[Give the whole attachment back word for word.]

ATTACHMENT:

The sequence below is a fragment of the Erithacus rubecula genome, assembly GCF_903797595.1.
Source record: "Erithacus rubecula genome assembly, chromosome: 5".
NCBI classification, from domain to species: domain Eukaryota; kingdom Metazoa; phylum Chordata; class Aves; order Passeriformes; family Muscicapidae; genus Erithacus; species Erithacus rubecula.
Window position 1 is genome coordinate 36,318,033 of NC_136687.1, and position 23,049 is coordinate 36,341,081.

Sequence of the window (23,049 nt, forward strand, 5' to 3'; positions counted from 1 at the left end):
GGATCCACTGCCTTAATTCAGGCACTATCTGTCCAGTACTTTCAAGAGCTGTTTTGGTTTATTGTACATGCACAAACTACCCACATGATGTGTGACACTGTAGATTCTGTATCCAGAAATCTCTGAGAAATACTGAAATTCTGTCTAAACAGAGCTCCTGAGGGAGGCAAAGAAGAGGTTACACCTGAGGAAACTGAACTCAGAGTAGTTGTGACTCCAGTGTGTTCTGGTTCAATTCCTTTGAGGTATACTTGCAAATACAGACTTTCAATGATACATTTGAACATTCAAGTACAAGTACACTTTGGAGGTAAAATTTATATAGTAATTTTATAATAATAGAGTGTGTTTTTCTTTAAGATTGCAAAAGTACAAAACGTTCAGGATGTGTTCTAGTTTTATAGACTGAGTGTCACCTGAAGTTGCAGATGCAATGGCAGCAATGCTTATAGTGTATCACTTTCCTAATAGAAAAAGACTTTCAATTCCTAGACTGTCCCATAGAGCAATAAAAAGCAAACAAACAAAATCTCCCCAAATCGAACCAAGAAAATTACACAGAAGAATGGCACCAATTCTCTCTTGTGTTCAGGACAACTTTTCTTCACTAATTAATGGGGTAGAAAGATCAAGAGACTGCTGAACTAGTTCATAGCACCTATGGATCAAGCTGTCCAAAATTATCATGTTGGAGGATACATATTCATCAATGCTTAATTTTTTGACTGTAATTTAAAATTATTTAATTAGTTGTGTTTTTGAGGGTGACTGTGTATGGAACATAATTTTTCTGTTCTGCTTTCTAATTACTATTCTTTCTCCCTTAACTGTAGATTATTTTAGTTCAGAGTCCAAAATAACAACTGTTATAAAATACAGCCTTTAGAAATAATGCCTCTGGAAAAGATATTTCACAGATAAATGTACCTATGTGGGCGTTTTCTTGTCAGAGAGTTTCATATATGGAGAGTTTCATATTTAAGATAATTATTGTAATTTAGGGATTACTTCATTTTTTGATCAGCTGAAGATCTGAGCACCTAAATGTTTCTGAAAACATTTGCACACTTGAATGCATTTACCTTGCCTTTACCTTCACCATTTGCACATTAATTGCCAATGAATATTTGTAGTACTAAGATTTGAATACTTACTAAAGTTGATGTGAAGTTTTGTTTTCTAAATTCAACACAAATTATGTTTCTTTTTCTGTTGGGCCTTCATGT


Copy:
The sequence below is a fragment of the Erithacus rubecula genome, assembly GCF_903797595.1.
Source record: "Erithacus rubecula genome assembly, chromosome: 5".
NCBI classification, from domain to species: domain Eukaryota; kingdom Metazoa; phylum Chordata; class Aves; order Passeriformes; family Muscicapidae; genus Erithacus; species Erithacus rubecula.
Window position 1 is genome coordinate 36,318,033 of NC_136687.1, and position 23,049 is coordinate 36,341,081.

Sequence of the window (23,049 nt, forward strand, 5' to 3'; positions counted from 1 at the left end):
GGATCCACTGCCTTAATTCAGGCACTATCTGTCCAGTACTTTCAAGAGCTGTTTTGGTTTATTGTACATGCACAAACTACCCACATGATGTGTGACACTGTAGATTCTGTATCCAGAAATCTCTGAGAAATACTGAAATTCTGTCTAAACAGAGCTCCTGAGGGAGGCAAAGAAGAGGTTACACCTGAGGAAACTGAACTCAGAGTAGTTGTGACTCCAGTGTGTTCTGGTTCAATTCCTTTGAGGTATACTTGCAAATACAGACTTTCAATGATACATTTGAACATTCAAGTACAAGTACACTTTGGAGGTAAAATTTATATAGTAATTTTATAATAATAGAGTGTGTTTTTCTTTAAGATTGCAAAAGTACAAAACGTTCAGGATGTGTTCTAGTTTTATAGACTGAGTGTCACCTGAAGTTGCAGATGCAATGGCAGCAATGCTTATAGTGTATCACTTTCCTAATAGAAAAAGACTTTCAATTCCTAGACTGTCCCATAGAGCAATAAAAAGCAAACAAACAAAATCTCCCCAAATCGAACCAAGAAAATTACACAGAAGAATGGCACCAATTCTCTCTTGTGTTCAGGACAACTTTTCTTCACTAATTAATGGGGTAGAAAGATCAAGAGACTGCTGAACTAGTTCATAGCACCTATGGATCAAGCTGTCCAAAATTATCATGTTGGAGGATACATATTCATCAATGCTTAATTTTTTGACTGTAATTTAAAATTATTTAATTAGTTGTGTTTTTGAGGGTGACTGTGTATGGAACATAATTTTTCTGTTCTGCTTTCTAATTACTATTCTTTCTCCCTTAACTGTAGATTATTTTAGTTCAGAGTCCAAAATAACAACTGTTATAAAATACAGCCTTTAGAAATAATGCCTCTGGAAAAGATATTTCACAGATAAATGTACCTATGTGGGCGTTTTCTTGTCAGAGAGTTTCATATATGGAGAGTTTCATATTTAAGATAATTATTGTAATTTAGGGATTACTTCATTTTTTGATCAGCTGAAGATCTGAGCACCTAAATGTTTCTGAAAACATTTGCACACTTGAATGCATTTACCTTGCCTTTACCTTCACCATTTGCACATTAATTGCCAATGAATATTTGTAGTACTAAGATTTGAATACTTACTAAAGTTGATGTGAAGTTTTGTTTTCTAAATTCAACACAAATTATGTTTCTTTTTCTGTTGGGCCTTCATGT